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Germany

Quake Death Toll Rises as Aid Floods in

International aid and rescue teams continue to poor into the regions around northeast Pakistan and beyond which were devastated by the Oct. 8 earthquake. Officials suggest the death toll could be far worse than expected.

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Survivors await help as conditions threaten to take more lives

Between 30,000 and 40,000 people died in the massive earthquake that hit Pakistan at the weekend, UNICEF and a senior government official said Monday.

"We have been told by the government that 30,000 to 40,000 died," in the quake on Saturday, UNICEF spokeswoman Julia Spry Leverton told AFP in the capital Islamabad.

"Between 30 to 40,000 people have died in Pakistan. 60,000 plus are injured," a senior government official said, speaking on condition of anonymity.

Rescuers were continuing the struggle to reach the mountains of northeast Pakistan where thousands of cold and wet earthquake survivors spent a second night in the open. The roads leading into Pakistani-controlled Kashmir -- the area worst affected by Saturday's 7.6 magnitude quake -- were blocked by landslides. Power and water supplies have been cut off, and hospitals destroyed.

In many places people dug through the night with their bare hands in an often futile attempt to reach friends and relatives trapped in the rubble, and anger started to build as help failed to arrive.

"Our town has been turned into a heap of rubble and so many people have died but there is absolutely no help in the past two days," said Mohammad Zaheer, a survivor in the shattered town of Balakot. "We survived the earthquake but now we realize we will die of hunger and cold."

The United Nations said more helicopters were needed urgently to bring rescue equipment and aid to stricken villages high in the Himalayas. "We are seeing enormous suffering and facing enormous challenges," Jan Egeland, UN coordinator of humanitarian affairs and emergency relief, told AFP. "We're talking about millions affected by this."

He said Pakistan had deployed its own substantial fleet of helicopters to search for survivors but the scale of the disaster required more choppers and small fixed-wing aircraft.

In Berlin, Foreign Minister Joschka Fischer said Germany had immediately released one million euros ($1.2 million) to be made available to Pakistani authorities through Berlin's embassy in Islamabad. Humanitarian organizations have already begun calling for donations, and the German government is working closely with groups such as the Red Cross to organize relief efforts in the disaster zone.

The German Red Cross will be working with the Pakistani Red Crescent to bring relief to quake-hit areas, and Berlin is in contact with the United Nations with regard to further humanitarian action, Fischer said, adding that German officials were also in touch with counterparts in Pakistan and India to discuss rapid aid.

At the same time, German aid organizations appealed for donations. Catholic aid organization Caritas said its workers had begun rescuing victims while other groups were ready to dispatch teams to the region.

Germany's leaders were among the world figures who sent condolences to the stricken regions. Chancellor Gerhard Schröder told Pakistan President Pervez Musharraf and Indian Prime Minister Manmohan Singh that Germany stood by them during this difficult time. President Horst Köhler said he was "shaken" to learn of the devastation from the quake that struck Saturday.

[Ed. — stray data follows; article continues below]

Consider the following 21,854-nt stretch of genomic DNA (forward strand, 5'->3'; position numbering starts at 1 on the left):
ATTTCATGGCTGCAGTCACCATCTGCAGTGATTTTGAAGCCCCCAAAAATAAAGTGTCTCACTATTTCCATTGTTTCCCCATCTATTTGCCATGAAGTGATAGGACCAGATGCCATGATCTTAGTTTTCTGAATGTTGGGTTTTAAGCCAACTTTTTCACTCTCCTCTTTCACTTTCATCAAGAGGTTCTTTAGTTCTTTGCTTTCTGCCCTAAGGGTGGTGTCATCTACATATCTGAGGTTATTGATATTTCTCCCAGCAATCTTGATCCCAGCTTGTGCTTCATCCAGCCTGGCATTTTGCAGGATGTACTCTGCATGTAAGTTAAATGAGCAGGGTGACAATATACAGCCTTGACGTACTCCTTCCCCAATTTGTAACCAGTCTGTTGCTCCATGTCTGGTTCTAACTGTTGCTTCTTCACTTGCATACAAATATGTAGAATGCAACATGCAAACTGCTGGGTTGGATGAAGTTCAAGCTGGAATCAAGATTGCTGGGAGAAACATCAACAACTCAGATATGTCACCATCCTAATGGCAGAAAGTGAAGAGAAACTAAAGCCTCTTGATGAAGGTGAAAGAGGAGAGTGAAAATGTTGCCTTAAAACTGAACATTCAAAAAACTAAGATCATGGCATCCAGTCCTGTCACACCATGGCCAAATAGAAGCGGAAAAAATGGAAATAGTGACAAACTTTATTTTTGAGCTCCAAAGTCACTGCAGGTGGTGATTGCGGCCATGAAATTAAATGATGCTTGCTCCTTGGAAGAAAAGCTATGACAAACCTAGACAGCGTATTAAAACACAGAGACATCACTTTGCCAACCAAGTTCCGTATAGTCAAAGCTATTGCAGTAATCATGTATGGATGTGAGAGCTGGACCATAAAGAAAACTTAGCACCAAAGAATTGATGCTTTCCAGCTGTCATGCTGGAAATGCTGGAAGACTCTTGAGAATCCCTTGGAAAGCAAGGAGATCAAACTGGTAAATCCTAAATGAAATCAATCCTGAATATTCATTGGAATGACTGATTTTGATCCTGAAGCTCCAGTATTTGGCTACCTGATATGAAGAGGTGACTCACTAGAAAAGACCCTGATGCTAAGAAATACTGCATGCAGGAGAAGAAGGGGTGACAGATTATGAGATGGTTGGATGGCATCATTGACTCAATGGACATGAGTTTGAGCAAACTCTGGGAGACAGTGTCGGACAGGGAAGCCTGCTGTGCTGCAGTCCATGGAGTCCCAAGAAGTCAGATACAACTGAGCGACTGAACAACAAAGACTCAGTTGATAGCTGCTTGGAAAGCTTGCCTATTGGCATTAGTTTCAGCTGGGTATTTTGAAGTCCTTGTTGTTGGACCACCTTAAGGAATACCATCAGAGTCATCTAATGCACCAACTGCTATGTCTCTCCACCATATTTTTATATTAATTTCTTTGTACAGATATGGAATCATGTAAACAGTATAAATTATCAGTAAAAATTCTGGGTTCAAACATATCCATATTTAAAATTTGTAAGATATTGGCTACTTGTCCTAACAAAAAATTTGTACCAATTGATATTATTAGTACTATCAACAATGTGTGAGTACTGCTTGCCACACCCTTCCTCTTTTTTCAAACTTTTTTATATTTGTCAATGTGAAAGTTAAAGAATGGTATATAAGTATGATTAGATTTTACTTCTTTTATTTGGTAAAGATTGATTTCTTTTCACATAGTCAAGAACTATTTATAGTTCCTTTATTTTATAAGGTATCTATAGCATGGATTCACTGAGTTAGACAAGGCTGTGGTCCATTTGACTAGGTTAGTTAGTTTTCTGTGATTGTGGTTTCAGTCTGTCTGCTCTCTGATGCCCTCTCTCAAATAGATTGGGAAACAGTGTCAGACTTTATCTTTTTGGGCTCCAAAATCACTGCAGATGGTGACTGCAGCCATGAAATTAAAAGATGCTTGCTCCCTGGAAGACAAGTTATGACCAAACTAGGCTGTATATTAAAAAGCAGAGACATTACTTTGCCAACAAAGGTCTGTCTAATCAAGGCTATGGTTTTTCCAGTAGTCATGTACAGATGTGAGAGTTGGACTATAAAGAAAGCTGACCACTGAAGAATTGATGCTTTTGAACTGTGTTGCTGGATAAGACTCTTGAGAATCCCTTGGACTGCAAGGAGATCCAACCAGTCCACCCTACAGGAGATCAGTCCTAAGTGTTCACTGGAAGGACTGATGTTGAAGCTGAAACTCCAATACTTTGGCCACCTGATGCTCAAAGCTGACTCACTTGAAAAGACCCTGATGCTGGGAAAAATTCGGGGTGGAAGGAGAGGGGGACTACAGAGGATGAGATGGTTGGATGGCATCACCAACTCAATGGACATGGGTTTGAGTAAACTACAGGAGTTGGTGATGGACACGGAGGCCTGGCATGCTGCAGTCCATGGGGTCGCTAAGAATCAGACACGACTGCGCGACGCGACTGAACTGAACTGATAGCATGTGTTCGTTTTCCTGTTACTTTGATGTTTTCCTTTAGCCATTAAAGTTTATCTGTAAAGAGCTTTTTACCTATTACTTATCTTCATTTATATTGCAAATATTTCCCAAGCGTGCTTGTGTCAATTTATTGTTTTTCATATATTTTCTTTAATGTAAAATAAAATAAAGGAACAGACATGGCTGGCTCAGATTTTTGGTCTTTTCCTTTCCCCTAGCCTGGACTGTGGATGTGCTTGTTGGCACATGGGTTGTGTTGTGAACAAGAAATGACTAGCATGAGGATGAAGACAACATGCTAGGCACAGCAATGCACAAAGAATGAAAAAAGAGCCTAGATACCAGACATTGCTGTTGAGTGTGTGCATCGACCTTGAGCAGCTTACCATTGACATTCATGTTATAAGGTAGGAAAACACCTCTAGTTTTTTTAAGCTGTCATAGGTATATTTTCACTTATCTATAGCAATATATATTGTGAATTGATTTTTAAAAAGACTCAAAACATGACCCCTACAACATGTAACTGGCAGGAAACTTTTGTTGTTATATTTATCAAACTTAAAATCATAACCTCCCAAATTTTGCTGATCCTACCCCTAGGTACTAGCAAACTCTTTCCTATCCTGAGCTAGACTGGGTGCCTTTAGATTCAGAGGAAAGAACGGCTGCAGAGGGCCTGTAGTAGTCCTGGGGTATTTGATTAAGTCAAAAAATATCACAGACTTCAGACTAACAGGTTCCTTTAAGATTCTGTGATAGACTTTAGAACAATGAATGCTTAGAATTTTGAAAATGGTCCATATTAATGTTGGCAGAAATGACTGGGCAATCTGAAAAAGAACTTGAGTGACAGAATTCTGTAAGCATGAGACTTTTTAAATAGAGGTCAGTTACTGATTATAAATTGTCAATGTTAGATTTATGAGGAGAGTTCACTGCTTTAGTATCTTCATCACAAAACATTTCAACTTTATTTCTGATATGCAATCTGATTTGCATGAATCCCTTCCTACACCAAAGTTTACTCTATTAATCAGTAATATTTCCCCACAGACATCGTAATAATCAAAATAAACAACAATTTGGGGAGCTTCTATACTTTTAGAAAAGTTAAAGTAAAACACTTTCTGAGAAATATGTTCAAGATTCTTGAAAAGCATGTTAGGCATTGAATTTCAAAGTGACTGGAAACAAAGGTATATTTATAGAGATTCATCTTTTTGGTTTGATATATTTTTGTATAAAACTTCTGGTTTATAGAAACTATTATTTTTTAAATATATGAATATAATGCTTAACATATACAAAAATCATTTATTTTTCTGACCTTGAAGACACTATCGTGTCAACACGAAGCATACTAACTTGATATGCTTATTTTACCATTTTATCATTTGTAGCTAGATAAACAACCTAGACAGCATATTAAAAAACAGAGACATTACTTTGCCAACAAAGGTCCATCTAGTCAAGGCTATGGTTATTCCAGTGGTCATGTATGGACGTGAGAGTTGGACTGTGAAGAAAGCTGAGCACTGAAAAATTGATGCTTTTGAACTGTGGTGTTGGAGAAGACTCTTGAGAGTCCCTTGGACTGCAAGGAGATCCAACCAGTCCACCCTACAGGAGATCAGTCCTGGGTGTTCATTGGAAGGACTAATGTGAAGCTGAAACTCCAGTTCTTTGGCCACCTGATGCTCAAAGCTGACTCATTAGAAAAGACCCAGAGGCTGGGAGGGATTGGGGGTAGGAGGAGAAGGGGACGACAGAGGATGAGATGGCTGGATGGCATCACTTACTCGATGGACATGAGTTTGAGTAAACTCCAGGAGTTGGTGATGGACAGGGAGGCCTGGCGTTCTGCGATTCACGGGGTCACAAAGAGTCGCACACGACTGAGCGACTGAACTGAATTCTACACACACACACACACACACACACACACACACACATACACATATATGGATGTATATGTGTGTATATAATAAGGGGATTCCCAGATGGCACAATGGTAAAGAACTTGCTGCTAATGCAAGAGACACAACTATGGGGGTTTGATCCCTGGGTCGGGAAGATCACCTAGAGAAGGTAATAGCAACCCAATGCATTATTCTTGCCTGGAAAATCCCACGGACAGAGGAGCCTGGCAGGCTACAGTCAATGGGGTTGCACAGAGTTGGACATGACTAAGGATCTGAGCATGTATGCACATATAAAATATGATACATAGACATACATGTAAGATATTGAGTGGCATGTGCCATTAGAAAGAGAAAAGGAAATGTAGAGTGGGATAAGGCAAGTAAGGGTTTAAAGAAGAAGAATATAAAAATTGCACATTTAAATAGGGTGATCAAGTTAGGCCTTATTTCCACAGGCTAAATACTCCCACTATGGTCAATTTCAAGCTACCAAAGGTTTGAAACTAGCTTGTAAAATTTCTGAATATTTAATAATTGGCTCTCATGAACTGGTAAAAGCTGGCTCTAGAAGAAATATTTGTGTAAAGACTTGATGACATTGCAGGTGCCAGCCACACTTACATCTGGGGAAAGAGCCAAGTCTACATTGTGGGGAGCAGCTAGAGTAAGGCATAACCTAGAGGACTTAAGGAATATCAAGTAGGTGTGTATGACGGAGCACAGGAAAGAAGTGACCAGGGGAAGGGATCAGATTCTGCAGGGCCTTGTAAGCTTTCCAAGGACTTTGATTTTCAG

The rest of Europe also responded swiftly to Saturday's devastating earthquake, pledging emergency funds, aid and search-and-rescue equipment as well as condolences for the victims.

The European Union's executive arm earmarked up to three million euros, while national governments scrambled to send help. "We are all hoping that the news does not get steadily worse ... but we are fearful that the casualty figures may mount," said EU Aid Commissioner Louis Michel. "We can already say that it’s ... a major disaster," said an EU spokesman added.

The French government said it was sending a 25-member emergency rescue team, along with sniffer dogs and cutting material, while Foreign Minister Philippe Douste-Blazy pledged in a statement to provide "any assistance which Pakistan could need."

"France is standing by Pakistan in this painful trial," said President Jacques Chirac in a message of support to his Pakistani counterpart Pervez Musharraf.

In Geneva a seven-man UN team left for Islamabad to set up a "coordination and evaluation team" for the UN Office for the Coordination of Humanitarian Affairs (OCHA).

Turkey, a frequent victim of earthquakes which have killed many thousands of people, also offered aid to fellow Muslim country Pakistan, Anatolia news agency reported, quoting Foreign Minister Abdullah Gul.

"We are ready to provide every sort of help," Gul said, adding that Ankara had a "duty" to do so. Turkish civil defense and Red Crescent teams, experienced in working in earthquake zones, were placed on the alert.

Turkey's neighbor Greece, which also suffers almost daily tremors, pledged to send a team of specialists including search and rescue experts, while Russia also voiced its solidarity with the countries battling to cope with the crisis.

The Irish government pledged an initial one million euros to assist with immediate needs such as food, shelter and other basic requirements. Several British search and rescue teams were expected to depart by the end of Saturday.

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